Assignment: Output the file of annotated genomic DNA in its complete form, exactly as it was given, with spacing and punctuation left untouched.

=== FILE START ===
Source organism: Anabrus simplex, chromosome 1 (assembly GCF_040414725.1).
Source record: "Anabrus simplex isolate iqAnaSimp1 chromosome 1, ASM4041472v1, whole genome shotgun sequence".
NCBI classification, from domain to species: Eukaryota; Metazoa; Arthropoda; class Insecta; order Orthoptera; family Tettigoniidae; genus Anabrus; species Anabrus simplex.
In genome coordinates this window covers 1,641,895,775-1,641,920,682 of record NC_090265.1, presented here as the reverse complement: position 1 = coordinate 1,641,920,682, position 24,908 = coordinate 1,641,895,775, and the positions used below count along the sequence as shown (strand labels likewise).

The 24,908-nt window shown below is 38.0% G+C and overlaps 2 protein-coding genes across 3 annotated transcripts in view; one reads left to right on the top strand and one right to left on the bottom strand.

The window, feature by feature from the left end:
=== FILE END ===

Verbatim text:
Source organism: Anabrus simplex, chromosome 1 (assembly GCF_040414725.1).
Source record: "Anabrus simplex isolate iqAnaSimp1 chromosome 1, ASM4041472v1, whole genome shotgun sequence".
NCBI classification, from domain to species: Eukaryota; Metazoa; Arthropoda; class Insecta; order Orthoptera; family Tettigoniidae; genus Anabrus; species Anabrus simplex.
In genome coordinates this window covers 1,641,895,775-1,641,920,682 of record NC_090265.1, presented here as the reverse complement: position 1 = coordinate 1,641,920,682, position 24,908 = coordinate 1,641,895,775, and the positions used below count along the sequence as shown (strand labels likewise).

The 24,908-nt window shown below is 38.0% G+C and overlaps 2 protein-coding genes across 3 annotated transcripts in view; one reads left to right on the top strand and one right to left on the bottom strand.

The window, feature by feature from the left end: